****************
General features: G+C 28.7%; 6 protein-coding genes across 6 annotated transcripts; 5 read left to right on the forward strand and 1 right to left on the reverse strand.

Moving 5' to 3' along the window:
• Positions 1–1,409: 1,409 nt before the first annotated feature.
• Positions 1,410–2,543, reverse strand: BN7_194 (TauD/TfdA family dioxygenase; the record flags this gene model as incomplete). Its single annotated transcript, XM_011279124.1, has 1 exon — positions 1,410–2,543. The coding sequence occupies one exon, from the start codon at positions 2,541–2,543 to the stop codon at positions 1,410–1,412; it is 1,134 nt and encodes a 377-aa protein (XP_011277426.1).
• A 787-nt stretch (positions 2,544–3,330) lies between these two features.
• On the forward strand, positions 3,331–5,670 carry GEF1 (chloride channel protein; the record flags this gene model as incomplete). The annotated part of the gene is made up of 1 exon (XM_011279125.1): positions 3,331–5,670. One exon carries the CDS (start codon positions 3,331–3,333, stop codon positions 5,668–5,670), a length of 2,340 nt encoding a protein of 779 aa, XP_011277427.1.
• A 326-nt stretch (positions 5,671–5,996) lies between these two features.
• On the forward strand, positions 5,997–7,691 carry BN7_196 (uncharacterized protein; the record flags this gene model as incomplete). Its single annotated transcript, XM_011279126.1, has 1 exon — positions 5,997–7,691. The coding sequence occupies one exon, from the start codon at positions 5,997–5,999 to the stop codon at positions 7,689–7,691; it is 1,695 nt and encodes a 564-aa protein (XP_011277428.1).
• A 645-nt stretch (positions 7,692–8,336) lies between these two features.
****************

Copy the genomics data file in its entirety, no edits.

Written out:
General features: G+C 28.7%; 6 protein-coding genes across 6 annotated transcripts; 5 read left to right on the forward strand and 1 right to left on the reverse strand.

Moving 5' to 3' along the window:
• Positions 1–1,409: 1,409 nt before the first annotated feature.
• Positions 1,410–2,543, reverse strand: BN7_194 (TauD/TfdA family dioxygenase; the record flags this gene model as incomplete). Its single annotated transcript, XM_011279124.1, has 1 exon — positions 1,410–2,543. The coding sequence occupies one exon, from the start codon at positions 2,541–2,543 to the stop codon at positions 1,410–1,412; it is 1,134 nt and encodes a 377-aa protein (XP_011277426.1).
• A 787-nt stretch (positions 2,544–3,330) lies between these two features.
• On the forward strand, positions 3,331–5,670 carry GEF1 (chloride channel protein; the record flags this gene model as incomplete). The annotated part of the gene is made up of 1 exon (XM_011279125.1): positions 3,331–5,670. One exon carries the CDS (start codon positions 3,331–3,333, stop codon positions 5,668–5,670), a length of 2,340 nt encoding a protein of 779 aa, XP_011277427.1.
• A 326-nt stretch (positions 5,671–5,996) lies between these two features.
• On the forward strand, positions 5,997–7,691 carry BN7_196 (uncharacterized protein; the record flags this gene model as incomplete). Its single annotated transcript, XM_011279126.1, has 1 exon — positions 5,997–7,691. The coding sequence occupies one exon, from the start codon at positions 5,997–5,999 to the stop codon at positions 7,689–7,691; it is 1,695 nt and encodes a 564-aa protein (XP_011277428.1).
• A 645-nt stretch (positions 7,692–8,336) lies between these two features.